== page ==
You might think that the worst is behind you once you resolve your child custody dispute. Whether you negotiated a resolution or litigated an outcome, the court’s order is binding, which may give you some relief. After all, the parties should know the expectations and obligations applicable to them, right? Not necessarily.
It’s common for child custody disputes to arise well after an initial custody order is issued. While you can try to work out any disagreements informally, you might have to turn to the court for help if you’re unable to resolve the issue. This may take the form of a filing for contempt, but you and your child might be better off simply asking for a custody modification.
When is a custody modification warranted?
Remember that the court is entrusted with ordering a child custody arrangement that supports the child’s best interests. This means that there can be a slew of justifications for seeking a modification. Those reasons may include any of the following:
- Changed financial circumstances: If the other parent has lost a job or is otherwise facing financial challenges that impact his or her ability to care for the child, then you may be warranted in seeking a modification that changes primarily physical custody to you and away from the other parent.
- Substance abuse: Drug and alcohol abuse is more common than many people realize. And the impact that exposure to parental substance abuse can have on children is profound. That’s why if you suspect that your child’s other parent is abusing substances, then you might want to gather evidence of that fact and be prepared to present it to the court in a modification hearing.
- Physical abuse or neglect: If you think that your child is being physically, verbally, or emotionally abused, or that he or she is being neglected in some fashion, then you definitely have grounds to seek modification. Don’t downplay what you think may be abuse or neglect, and don’t let your child dismiss any indications that inappropriate care is being provided.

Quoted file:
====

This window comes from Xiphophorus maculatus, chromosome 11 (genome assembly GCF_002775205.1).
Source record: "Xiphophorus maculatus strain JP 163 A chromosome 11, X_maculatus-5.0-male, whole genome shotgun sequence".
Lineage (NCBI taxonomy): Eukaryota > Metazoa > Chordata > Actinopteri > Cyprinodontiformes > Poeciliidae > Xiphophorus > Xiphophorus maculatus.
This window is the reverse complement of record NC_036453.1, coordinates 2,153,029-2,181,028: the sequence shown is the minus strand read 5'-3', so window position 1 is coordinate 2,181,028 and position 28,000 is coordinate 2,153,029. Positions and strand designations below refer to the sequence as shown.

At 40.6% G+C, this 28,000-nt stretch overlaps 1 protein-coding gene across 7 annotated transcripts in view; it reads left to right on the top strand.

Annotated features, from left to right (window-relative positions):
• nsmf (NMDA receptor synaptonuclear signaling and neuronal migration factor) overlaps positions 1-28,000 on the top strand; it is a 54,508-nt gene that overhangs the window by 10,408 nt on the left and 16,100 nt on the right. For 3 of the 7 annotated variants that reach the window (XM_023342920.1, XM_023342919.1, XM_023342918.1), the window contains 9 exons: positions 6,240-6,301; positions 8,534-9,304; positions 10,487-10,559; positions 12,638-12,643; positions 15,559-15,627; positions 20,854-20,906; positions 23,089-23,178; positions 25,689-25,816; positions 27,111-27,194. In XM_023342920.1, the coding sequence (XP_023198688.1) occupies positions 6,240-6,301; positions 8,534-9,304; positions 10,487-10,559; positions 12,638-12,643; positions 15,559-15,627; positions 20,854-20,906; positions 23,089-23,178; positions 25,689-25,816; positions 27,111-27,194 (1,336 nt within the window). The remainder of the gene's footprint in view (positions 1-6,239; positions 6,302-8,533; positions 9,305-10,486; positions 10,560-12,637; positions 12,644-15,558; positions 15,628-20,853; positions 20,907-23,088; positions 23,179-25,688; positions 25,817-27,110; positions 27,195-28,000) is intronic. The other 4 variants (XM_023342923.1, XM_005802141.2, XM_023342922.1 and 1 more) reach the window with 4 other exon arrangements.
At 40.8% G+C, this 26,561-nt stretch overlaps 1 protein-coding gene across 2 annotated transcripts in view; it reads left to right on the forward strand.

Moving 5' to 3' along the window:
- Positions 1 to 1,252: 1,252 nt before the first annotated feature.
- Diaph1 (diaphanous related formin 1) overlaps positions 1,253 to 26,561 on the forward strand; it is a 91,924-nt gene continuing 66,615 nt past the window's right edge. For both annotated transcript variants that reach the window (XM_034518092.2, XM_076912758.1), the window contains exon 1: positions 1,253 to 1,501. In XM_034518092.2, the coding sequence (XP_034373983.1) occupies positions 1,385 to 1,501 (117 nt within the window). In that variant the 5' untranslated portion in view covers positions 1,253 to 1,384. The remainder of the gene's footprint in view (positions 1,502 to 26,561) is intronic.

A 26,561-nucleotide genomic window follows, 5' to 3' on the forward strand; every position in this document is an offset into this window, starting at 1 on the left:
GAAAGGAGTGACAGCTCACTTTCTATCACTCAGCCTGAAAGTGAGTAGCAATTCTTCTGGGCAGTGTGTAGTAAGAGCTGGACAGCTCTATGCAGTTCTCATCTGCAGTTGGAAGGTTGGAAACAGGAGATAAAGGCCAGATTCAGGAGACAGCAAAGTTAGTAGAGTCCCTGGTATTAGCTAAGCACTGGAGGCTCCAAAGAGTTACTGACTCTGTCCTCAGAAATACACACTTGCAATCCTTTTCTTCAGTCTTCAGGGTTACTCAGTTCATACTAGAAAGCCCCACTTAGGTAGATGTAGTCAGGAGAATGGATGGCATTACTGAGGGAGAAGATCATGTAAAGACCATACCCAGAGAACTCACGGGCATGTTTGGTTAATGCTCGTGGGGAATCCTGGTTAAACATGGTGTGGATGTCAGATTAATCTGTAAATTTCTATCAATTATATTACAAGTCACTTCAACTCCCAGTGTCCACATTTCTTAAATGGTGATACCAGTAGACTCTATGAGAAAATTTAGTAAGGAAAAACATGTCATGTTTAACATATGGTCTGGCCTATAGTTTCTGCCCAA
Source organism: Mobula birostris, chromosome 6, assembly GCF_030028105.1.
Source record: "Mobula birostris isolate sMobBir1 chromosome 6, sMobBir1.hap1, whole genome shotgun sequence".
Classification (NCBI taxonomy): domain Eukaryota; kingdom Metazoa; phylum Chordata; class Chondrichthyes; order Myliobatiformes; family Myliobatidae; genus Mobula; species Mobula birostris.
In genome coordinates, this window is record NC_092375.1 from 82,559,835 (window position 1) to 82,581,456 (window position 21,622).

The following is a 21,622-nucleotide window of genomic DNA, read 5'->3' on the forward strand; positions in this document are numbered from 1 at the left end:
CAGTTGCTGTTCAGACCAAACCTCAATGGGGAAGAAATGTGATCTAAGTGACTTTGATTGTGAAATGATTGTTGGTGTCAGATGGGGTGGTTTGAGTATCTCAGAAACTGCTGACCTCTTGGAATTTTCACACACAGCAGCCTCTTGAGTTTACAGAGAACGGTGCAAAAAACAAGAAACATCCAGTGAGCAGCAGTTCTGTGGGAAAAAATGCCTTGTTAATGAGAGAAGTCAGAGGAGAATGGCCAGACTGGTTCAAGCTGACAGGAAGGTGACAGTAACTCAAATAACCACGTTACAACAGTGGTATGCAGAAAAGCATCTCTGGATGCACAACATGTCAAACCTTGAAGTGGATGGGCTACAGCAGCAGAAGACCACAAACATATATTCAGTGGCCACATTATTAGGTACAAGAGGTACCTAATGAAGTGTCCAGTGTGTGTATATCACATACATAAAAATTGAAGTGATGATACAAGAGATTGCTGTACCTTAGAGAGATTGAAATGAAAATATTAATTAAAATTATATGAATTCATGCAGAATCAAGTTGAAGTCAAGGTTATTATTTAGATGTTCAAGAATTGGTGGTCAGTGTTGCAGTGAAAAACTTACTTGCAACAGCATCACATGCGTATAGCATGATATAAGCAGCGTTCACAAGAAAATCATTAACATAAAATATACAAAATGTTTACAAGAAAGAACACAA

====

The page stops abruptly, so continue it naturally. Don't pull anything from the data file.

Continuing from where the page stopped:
- Mental health concerns: Your initial custody order was likely based, at least in part, on the mental health of each parent. Therefore, if your child’s other parent is diagnosed with a mental health condition or is inadequately treating his or her mental health, then you’ll want to assess whether that parent’s condition impacts his or her ability to safely care for the child. If it does, then modification might be best to protect your child’s well-being.
- Poor co-parenting: The hope is that your existing custody arrangement will lead to effective co-parenting that best supports your child. But if your child’s other parent has failed to adhere to the terms of the custody order or is otherwise detracting from effective co-parenting, then you might want to consider seeking modification. This can include attempts by the other parent to block your access to the child or otherwise negatively impact your relationship with the child.
Preparing your custody modification argument
In order to succeed on a motion to modify custody, you’ll need evidence to support your arguments, keeping in mind that your legal arguments need to speak to the child’s best interests. Therefore, you might want to consider gaining access to police reports, therapy reports, and other witness accounts. Saving text and email communications and writing down your child’s statements can all be helpful to your case.
So, if you want to maximize your chances of obtaining a modification that is best for your child, then you might want to think about having a skilled advocate on your side. Experienced family law attorneys like those at our firm are ready to help as needed.